There is not a single franchise in the NFL that could compete with Packers in terms of tradition. The Wisconsin team is one of the founders of the league, it has won a record thirteen league titles and the city is sometimes rightly called Titletown. There were several champion eras in Packers history: the era of Curly Lambeau (six victories from 1929 to 1944), the Vince Lombardi dynasty (five titles in the 1960s), the team of Mike Holmgren and Brett Favre (two victories in the NFC and success in Super Bowl XXXI in 1990s), finally, the successful team of Mike McCarthy and Aaron Rodgers of the 2010s.
The upcoming season will be for the team one hundred and first in the league. By this date, the CBS team of journalists decided to make up the Packers symbolic national team. A roster of fifty-three people was formed according to modern rules, so we were not able to include all the legends of the club, which were much more. Naturally, the issue of the quarterback position attracts the most attention. In Green Bay, two members of the Hall of Fame played at this place, and now the team is led by a future member of the Hall of Fame. Choosing a quarterback for our team, we reasoned as follows:
Bart Starr is rated higher than Brett Favre and Aaron Rodgers. All three players are undoubtedly among the NFL legends. However, it was Bart Starr who became the model and example for the subsequent stars of the team. He was recognized by MVP Super Bowls I and II and the last of the quarterbacks led his team to three consecutive titles. During his career, Starr won the NFL Championship five times and spent many truly legendary drives, among which stands out victorious against Dallas in Ice Bowl in 1967.
Favre, not Rodgers, was chosen second. Aaron still continues to create his legacy and is inevitably compared to Favre, one of the most successful players in league history. Rodgers' current achievements are already worthy of the Canton, but Favre’s successes, including three consecutive NFL MVP titles and 297 consecutive games in the starting lineup, are very difficult to beat. In the playoffs, their results are closer to each other and if Rodgers can lead the Packers to another victory in the Super Bowl, he will bypass his outstanding forerunner.
Once we get the quarterbacks, now take a look at the resulting Packers team stars.
QB: Bart Starr, Brett Favre, Aaron Rodgers
RB: Paul Hornung, Ahman Green, Dorsey Levens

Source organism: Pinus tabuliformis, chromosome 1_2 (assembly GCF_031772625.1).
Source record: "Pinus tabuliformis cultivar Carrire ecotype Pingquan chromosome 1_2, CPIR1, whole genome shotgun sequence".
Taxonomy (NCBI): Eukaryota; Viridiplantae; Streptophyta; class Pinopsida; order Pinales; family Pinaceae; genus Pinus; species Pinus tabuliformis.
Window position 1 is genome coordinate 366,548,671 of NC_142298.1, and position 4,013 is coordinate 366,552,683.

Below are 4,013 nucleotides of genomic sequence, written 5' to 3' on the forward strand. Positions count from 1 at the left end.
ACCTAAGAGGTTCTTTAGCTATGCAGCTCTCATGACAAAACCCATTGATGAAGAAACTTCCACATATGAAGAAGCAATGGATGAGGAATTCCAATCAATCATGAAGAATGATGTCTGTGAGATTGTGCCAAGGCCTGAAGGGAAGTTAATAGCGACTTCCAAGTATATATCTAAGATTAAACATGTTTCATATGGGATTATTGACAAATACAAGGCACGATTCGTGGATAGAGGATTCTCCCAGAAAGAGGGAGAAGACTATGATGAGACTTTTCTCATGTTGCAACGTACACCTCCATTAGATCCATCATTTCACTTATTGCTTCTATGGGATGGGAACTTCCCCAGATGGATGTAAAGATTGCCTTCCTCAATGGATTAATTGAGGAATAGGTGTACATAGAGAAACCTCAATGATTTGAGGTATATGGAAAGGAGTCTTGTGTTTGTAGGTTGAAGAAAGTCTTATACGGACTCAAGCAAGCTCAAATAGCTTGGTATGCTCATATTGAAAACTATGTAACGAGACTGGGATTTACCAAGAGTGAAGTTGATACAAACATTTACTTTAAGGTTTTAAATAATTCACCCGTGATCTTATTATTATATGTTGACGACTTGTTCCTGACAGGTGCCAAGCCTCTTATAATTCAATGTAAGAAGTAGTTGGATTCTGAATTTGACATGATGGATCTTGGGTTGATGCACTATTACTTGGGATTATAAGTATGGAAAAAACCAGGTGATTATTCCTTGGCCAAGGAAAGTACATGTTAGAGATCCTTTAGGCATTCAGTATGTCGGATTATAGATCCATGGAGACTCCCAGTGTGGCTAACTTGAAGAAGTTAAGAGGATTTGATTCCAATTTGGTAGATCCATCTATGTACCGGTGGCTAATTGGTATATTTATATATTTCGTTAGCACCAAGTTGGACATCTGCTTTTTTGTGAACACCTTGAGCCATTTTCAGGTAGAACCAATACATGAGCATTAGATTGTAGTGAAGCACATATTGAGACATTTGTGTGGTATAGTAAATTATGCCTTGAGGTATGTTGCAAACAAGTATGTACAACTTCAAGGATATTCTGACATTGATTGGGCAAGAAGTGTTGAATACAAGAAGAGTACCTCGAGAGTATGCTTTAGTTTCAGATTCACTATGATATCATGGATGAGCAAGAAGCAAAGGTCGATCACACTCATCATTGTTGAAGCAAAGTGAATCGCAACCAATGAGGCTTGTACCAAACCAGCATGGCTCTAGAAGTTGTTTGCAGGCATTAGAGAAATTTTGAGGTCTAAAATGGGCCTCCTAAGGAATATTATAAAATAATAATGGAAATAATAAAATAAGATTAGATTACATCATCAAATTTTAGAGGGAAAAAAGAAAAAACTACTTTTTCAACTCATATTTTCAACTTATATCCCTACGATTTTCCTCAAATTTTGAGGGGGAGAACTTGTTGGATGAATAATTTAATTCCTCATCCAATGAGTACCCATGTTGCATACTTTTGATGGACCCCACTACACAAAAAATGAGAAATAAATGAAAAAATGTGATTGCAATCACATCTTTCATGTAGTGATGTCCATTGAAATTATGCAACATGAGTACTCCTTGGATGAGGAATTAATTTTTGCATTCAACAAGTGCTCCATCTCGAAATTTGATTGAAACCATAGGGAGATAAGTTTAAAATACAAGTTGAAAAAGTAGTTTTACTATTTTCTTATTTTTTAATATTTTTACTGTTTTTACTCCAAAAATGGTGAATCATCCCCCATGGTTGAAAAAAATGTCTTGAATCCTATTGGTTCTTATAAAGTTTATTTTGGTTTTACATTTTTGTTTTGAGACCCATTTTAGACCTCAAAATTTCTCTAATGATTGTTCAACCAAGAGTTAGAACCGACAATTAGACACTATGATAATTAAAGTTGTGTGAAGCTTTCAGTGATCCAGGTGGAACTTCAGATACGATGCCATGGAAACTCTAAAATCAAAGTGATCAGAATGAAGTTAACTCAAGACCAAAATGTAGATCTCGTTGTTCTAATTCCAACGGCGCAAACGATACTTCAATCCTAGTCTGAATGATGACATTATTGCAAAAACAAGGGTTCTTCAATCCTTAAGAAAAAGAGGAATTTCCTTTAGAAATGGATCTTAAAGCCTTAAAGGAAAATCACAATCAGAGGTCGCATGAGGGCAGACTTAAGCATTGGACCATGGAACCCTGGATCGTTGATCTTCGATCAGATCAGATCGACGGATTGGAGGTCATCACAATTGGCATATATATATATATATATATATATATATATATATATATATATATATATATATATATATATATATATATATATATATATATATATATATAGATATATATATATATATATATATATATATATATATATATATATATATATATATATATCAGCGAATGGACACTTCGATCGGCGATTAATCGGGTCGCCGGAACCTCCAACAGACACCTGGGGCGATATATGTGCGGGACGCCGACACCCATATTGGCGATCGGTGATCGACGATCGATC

FB: Jim Taylor
WR: Don Hutson, Donald Driver
WR: James Lofton, Jordy Nelson
SWR: Sterling Sharpe, Jordy Nelson, Donald Driver
TE: Paul Coffman, Bubba Franks
LT: Chad Clifton, David Bakhtiari
LG: Mike Michalske, Fred Thurston
C: Jim Ringo, Frank Winters
RG: Jerry Kramer, Gail Gillingham
RT: Forrest Gregg, Brian Bulaga
Ahman Green got a place in this line-up, as he is the record holder for remote yards in his career. Behind him is Dorsey Levens, Super Bowl winner and two-time NFC champion. It was pretty easy to pick a fullback. This position was taken by Jim Taylor, the owner of the Packers record for remote touchdowns. He successfully played in conjunction with Paul Hornung, the leader of the league in touchdowns on the takeaway in the 1960 season, formerly one of the key players in the championship of Vince Lombardi.
Among the receivers of candidates for inclusion in the team of stars was much more than places. So, the stars of the 1960s were left overboard, Bart Starr's favorite goals: Boyd Dowler and Max McGee. It was even harder to unhook Antonio Freeman, who played for Green Bay in Super Bowls XXXI and XXXII and scored 241 yards with three touchdowns. Places in our roster were taken by members of the Hall of Fame Don Hutson and James Lofton, a failed member of the Hall of Fame Sterling Sharpe, as well as the holder of the best career results for receptions and yards at the reception of Donald Driver. The company was made up by Jordy Nelson, a former one of the leaders of the 2010 champion team. In Super Bowl XLV, he scored 141 yards with a touchdown and helped Aaron Rodgers earn the MVP award of the game.